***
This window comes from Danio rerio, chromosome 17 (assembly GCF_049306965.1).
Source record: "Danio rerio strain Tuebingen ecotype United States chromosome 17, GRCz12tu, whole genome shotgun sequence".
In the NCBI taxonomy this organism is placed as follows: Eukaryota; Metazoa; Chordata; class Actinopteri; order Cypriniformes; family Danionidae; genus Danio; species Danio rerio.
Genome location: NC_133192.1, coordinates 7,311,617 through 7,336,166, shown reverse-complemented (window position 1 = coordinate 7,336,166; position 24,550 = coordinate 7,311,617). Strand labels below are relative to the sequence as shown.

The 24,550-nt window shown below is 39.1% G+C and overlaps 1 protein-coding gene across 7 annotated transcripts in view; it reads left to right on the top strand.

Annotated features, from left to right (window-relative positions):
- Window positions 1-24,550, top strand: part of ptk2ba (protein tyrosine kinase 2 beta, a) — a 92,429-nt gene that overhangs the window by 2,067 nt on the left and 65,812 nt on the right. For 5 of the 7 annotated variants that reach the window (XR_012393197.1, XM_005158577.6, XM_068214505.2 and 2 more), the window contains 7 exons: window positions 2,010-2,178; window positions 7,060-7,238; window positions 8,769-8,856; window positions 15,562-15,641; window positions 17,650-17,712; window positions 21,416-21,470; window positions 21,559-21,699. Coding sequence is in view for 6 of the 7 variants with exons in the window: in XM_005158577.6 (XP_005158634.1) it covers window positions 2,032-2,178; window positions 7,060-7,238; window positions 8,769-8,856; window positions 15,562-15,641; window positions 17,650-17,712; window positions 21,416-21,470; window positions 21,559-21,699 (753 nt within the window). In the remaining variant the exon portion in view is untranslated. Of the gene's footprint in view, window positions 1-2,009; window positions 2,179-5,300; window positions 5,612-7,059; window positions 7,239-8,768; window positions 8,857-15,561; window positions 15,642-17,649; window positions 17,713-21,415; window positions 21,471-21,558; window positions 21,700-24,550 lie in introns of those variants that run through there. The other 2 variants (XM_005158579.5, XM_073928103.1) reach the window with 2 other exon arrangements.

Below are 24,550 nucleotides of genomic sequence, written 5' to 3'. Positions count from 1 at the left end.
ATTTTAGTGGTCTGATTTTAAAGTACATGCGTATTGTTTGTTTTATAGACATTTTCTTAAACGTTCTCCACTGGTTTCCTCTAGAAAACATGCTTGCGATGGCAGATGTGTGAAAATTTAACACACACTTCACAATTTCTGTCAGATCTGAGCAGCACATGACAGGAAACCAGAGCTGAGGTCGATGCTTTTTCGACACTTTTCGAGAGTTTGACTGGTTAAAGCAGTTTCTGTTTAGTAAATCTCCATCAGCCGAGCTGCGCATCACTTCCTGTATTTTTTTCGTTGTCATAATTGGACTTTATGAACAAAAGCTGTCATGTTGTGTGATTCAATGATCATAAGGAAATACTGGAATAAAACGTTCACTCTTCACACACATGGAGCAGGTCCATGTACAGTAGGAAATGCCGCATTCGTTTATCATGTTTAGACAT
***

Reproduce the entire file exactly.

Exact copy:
This window comes from Danio rerio, chromosome 17 (assembly GCF_049306965.1).
Source record: "Danio rerio strain Tuebingen ecotype United States chromosome 17, GRCz12tu, whole genome shotgun sequence".
In the NCBI taxonomy this organism is placed as follows: Eukaryota; Metazoa; Chordata; class Actinopteri; order Cypriniformes; family Danionidae; genus Danio; species Danio rerio.
Genome location: NC_133192.1, coordinates 7,311,617 through 7,336,166, shown reverse-complemented (window position 1 = coordinate 7,336,166; position 24,550 = coordinate 7,311,617). Strand labels below are relative to the sequence as shown.

The 24,550-nt window shown below is 39.1% G+C and overlaps 1 protein-coding gene across 7 annotated transcripts in view; it reads left to right on the top strand.

Annotated features, from left to right (window-relative positions):
- Window positions 1-24,550, top strand: part of ptk2ba (protein tyrosine kinase 2 beta, a) — a 92,429-nt gene that overhangs the window by 2,067 nt on the left and 65,812 nt on the right. For 5 of the 7 annotated variants that reach the window (XR_012393197.1, XM_005158577.6, XM_068214505.2 and 2 more), the window contains 7 exons: window positions 2,010-2,178; window positions 7,060-7,238; window positions 8,769-8,856; window positions 15,562-15,641; window positions 17,650-17,712; window positions 21,416-21,470; window positions 21,559-21,699. Coding sequence is in view for 6 of the 7 variants with exons in the window: in XM_005158577.6 (XP_005158634.1) it covers window positions 2,032-2,178; window positions 7,060-7,238; window positions 8,769-8,856; window positions 15,562-15,641; window positions 17,650-17,712; window positions 21,416-21,470; window positions 21,559-21,699 (753 nt within the window). In the remaining variant the exon portion in view is untranslated. Of the gene's footprint in view, window positions 1-2,009; window positions 2,179-5,300; window positions 5,612-7,059; window positions 7,239-8,768; window positions 8,857-15,561; window positions 15,642-17,649; window positions 17,713-21,415; window positions 21,471-21,558; window positions 21,700-24,550 lie in introns of those variants that run through there. The other 2 variants (XM_005158579.5, XM_073928103.1) reach the window with 2 other exon arrangements.

Below are 24,550 nucleotides of genomic sequence, written 5' to 3'. Positions count from 1 at the left end.
ATTTTAGTGGTCTGATTTTAAAGTACATGCGTATTGTTTGTTTTATAGACATTTTCTTAAACGTTCTCCACTGGTTTCCTCTAGAAAACATGCTTGCGATGGCAGATGTGTGAAAATTTAACACACACTTCACAATTTCTGTCAGATCTGAGCAGCACATGACAGGAAACCAGAGCTGAGGTCGATGCTTTTTCGACACTTTTCGAGAGTTTGACTGGTTAAAGCAGTTTCTGTTTAGTAAATCTCCATCAGCCGAGCTGCGCATCACTTCCTGTATTTTTTTCGTTGTCATAATTGGACTTTATGAACAAAAGCTGTCATGTTGTGTGATTCAATGATCATAAGGAAATACTGGAATAAAACGTTCACTCTTCACACACATGGAGCAGGTCCATGTACAGTAGGAAATGCCGCATTCGTTTATCATGTTTAGACAT